Types of Freshwater Aquatic Turtles

Types of Freshwater Aquatic TurtlesI like box turtles and tortoises, but I have a real soft spot for aquatic turtles.

Maybe it’s their color, manageable size, or simply all the fond memories I have of stalking them along the waters edge as a kid. Or perhaps it’s their inquisitive nature – like how much it seems they recognize you when you approach with food. Whatever the reason, there’s no doubt that aquatic turtles are among the most popular reptilian pets around.

With so many species of freshwater aquatic turtles, generalizations are not very useful. That’s why we decided to focus on some common freshwater turtle “ecological” groups to give you a flavor of the breadth and depth of this truly wonderful group of animals.

Highly Aquatic Turtles

This ecological group is typified by turtles that rarely emerge from the water to bask, and instead remain underwater nearly all of the time.

The common snapping turtle is a voracious predator.

Common snapping turtle: Chelydra serpentina

These turtles can and do come out of the water occasionally, but are normally motivated to leave the water out of necessity, such as to lay eggs (in the case of the female) or to migrate from one shrinking body of water to the other. They are very shy and usually do not spend significant time basking during the day. Sometimes, but not always, they will have reduced shell height, a longer neck and more significant webbing of the feet. They are generally speaking not particularly colorful, and often blend in very well with the river, lake or pond bottoms where they spend most of their lives. Most highly aquatic turtles tend to eat more fish than other types, and some have remarkable adaptations for luring and/or capturing fish.

Since they spend relatively little time on land, highly aquatic turtles need a comparatively small land area  in captivity. Something that can comfortably support the turtle with a bit of room so it can turn around is usually sufficient. This of course does not apply to breeding these animals, which is beyond the scope of this article.

Some common turtles that fit this description include the common snapping turtle (Chelydra serpentina), alligator snapping turtle (Macrochelys temminckii), the mud turtle (Kinosternon sp.), musk turtles (Sternotherus odoratus), the mata mata (Chelus fimbriata), and African side-necked turtles (Pelusios castaneus).

Basking Turtles

These river cooters are a common, colorful basking-type turtle.

River cooters (Pseudemys concinna) basking.

Unlike the former group, basking turtles spend much of their day out of the water, boldly soaking up the sun around the water’s edge.

These turtles will normally sit on well-lit rocks, logs and quiet stretches of shoreline while maintaining a vigilant eye for danger. They tend to be more colorful than highly aquatic turtles, and usually boast attractive patterns on their head, neck and carapace. Given their greater affinity for land, they also have reduced webbing on their feet and usually have a higher-domed shell. Their diet is also distinctive, as these turtles will often will eat significantly more vegetable matter than highly aquatic turtles, especially when fully mature. Most basking turtles can and will make short overland trips between water bodies if necessary; for example, if their ponds begin to dry. Bu they generally stay in and very close to their preferred basking sites within their home pond, river or lake.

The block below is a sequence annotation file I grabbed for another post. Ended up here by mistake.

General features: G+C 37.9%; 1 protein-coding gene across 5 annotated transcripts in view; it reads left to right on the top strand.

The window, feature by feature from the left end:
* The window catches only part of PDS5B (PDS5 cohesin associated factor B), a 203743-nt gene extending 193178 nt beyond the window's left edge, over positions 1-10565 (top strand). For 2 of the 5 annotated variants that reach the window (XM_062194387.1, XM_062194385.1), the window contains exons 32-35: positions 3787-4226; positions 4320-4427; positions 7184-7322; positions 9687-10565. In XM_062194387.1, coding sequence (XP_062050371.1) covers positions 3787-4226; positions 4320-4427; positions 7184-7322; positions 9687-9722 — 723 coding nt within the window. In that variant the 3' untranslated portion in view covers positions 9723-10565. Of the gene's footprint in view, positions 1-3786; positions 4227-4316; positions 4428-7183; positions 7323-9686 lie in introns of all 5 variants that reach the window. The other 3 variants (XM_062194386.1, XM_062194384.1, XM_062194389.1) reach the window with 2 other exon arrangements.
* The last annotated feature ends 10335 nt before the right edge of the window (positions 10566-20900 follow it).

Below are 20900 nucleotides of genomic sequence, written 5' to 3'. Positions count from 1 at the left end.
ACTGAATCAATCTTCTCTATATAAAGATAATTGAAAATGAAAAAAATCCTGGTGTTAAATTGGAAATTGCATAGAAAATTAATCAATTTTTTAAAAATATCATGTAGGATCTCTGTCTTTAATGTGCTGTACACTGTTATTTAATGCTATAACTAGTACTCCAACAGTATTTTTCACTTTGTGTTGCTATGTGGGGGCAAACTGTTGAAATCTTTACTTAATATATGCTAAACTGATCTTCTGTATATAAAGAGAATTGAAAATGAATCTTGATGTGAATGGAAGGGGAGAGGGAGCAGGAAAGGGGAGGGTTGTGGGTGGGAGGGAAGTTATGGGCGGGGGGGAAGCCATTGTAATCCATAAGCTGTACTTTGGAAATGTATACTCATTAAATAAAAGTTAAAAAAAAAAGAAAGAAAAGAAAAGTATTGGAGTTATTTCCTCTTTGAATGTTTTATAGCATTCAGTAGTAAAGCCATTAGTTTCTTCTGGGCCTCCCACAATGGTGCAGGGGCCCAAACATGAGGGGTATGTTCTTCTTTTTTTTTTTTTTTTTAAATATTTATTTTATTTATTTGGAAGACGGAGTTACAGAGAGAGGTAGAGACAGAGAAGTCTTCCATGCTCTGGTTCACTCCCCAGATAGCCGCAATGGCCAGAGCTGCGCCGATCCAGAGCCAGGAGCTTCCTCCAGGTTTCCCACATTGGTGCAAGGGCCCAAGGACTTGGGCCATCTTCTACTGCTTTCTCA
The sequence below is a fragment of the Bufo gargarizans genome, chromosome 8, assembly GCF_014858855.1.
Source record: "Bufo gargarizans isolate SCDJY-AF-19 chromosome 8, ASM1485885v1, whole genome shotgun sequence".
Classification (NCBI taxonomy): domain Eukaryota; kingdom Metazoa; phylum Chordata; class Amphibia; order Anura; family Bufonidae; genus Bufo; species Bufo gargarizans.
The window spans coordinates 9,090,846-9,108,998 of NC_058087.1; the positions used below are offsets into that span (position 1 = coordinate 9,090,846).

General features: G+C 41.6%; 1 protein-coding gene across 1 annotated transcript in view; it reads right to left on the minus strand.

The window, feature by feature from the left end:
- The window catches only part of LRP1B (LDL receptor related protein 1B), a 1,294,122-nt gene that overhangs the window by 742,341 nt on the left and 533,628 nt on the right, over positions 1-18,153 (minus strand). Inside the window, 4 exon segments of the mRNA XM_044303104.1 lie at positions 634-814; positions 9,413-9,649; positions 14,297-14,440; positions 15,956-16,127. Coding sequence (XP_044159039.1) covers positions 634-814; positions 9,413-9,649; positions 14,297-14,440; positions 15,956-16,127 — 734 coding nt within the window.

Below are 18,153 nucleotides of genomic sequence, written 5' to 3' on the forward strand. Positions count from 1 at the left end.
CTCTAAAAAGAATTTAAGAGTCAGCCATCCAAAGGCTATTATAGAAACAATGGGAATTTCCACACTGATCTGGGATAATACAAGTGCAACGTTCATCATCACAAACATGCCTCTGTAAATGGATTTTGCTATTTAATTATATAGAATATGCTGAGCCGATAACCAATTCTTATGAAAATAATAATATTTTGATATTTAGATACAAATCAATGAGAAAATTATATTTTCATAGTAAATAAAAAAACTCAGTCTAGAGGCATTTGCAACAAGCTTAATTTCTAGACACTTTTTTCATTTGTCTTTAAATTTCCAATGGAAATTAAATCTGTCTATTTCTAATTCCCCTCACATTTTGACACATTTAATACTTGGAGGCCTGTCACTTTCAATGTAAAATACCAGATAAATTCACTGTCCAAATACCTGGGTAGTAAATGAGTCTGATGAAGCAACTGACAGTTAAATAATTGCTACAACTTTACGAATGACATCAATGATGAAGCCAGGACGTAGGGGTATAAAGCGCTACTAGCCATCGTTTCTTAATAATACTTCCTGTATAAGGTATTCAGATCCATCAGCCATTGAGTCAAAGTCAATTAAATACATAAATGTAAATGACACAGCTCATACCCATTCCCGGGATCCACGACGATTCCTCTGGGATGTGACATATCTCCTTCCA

When setting up tanks, remember that these turtles will generally need a larger land area compared to highly aquatic turtles, especially since they will be using this area for basking during much of the day. A land area of anywhere from 25%-50% of the total floorspace of the tank is usually adequate.

These are among the most popular of all aquatic turtles. Common representatives of this group are the red-eared sliders (Trachemys scripta elegans), painted turtles (Chrysemys picta), river cooters (Pseudemys concinna) and map turtles (Graptemys sp.).

Semi-Aquatic Turtles

The bog turtle is highly vulnerable to upland habitat degradation.

Threatened bog turtle: Glyptemys muhlenbergii

Semi-aquatic turtles are quite similar to the basking turtles in appearance, and often spend considerable time basking themselves. They also tend to be omnivores, with vegetation being an integral part of the adults’ diet.

However, rather than being closely tied to their water source, they may spend considerable time wandering in moist terrestrial habitats along or between bodies of water, and can often be found quite far from any standing water. When on land, they tend to associate with marshes and other moist habitats typified by a high water table. Unfortunately, given their strong affinity for surrounding terrestrial areas and marshlands, they are highly vulnerable to habitat loss are often among the first species threatened by human encroachment.

Because they are so fond of utilizing land areas, semi-aquatic turtles in captivity should be give a land area that is roughly 50-75% of the total floor area of their enclosure.

Some good examples of semi-aquatic turtles include the wood turtle (Glyptemys insculpta), spotted turtle (Clemmys guttata), Caspian turtle (Mauremys caspica) and the federally-threatened bog turtle (Glyptemys muhlenbergii).

Turtle photo credits (in order of appearance):

reggie36 under CC BY-SA 2.0

Nick Harris under CC BY-ND 2.0

David Hill under CC BY 2.0

US Fish & Wildlife Service under CC BY 2.0





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